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Revitalised England start to look the part

CRICKET Martin Johnson reports from Melbourne Australia 220-7

The Press put on a Christmas pantomime for the players here yesterday, which was very much a reciprocal gesture given that the players had previously spent most of this tour putting on a series of pantomimes for the Press.

However, when the curtain came up on the second Test match on Christmas Eve, the part of England (a tricky role, involving a good deal of knocking over props and fluffing lines) appeared to have been taken over by serious professional performers, and th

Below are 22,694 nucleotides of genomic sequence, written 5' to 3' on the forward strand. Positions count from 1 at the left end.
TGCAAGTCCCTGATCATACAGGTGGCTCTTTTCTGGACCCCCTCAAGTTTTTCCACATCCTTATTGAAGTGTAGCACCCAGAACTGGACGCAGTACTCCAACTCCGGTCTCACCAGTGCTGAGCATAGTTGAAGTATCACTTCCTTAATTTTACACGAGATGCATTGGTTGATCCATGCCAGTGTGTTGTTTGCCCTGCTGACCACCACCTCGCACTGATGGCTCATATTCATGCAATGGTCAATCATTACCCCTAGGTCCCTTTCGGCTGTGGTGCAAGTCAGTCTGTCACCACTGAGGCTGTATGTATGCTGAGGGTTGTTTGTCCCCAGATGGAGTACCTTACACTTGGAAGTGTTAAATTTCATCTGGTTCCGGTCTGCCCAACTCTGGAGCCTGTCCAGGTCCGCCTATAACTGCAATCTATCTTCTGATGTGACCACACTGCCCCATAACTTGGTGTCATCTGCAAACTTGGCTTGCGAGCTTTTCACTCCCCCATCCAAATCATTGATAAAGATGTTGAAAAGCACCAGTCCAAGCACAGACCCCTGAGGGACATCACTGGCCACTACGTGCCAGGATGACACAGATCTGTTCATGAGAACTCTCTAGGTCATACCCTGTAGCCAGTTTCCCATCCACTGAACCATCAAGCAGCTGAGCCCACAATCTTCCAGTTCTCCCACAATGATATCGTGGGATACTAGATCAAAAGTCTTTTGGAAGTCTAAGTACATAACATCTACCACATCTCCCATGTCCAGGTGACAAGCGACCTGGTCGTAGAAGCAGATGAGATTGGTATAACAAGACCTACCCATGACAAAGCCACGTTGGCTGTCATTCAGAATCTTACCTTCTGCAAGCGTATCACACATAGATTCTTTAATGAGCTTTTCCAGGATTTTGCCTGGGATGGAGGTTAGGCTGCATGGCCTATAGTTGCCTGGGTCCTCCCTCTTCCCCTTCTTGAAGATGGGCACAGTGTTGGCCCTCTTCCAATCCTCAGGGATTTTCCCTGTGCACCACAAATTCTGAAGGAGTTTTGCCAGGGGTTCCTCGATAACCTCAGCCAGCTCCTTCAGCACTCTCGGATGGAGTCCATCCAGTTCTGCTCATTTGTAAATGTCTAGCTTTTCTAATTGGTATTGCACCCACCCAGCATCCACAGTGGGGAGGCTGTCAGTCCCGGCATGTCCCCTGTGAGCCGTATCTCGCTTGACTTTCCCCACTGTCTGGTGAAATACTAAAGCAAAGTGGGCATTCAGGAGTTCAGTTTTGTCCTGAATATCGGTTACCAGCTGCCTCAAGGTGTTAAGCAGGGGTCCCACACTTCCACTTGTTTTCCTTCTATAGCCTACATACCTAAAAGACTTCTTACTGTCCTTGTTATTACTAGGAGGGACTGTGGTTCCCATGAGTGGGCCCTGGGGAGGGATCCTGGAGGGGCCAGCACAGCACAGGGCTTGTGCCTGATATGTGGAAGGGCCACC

e re may yet be hope of the Ashes developing into a five-part drama rather than a three-act farce.

The panto revolved around a cricket team wandering around in the wilderness for 40 Tests, much to the disapproval of God. Needless to say, the part of God involved a familiarly bluff Yorkshire accent, and England's pleasure at having pricked Australia's bubble may have been marginally diluted by the knowledge that Raymond Illingworth (who probably thought that God was not a big enough part) may not have regarded it as entirely co-incidental with his arrival in Australia.

Poor old Keith Fletcher. Having spent most of this tour bravely consenting to end-of-play interviews largely revolving around whether he would be employing the word "pathetic" or "cwap" to describe his team's performance, on the one day he had the chanceto sound an unbeat note he had to share the stage with his England chairman.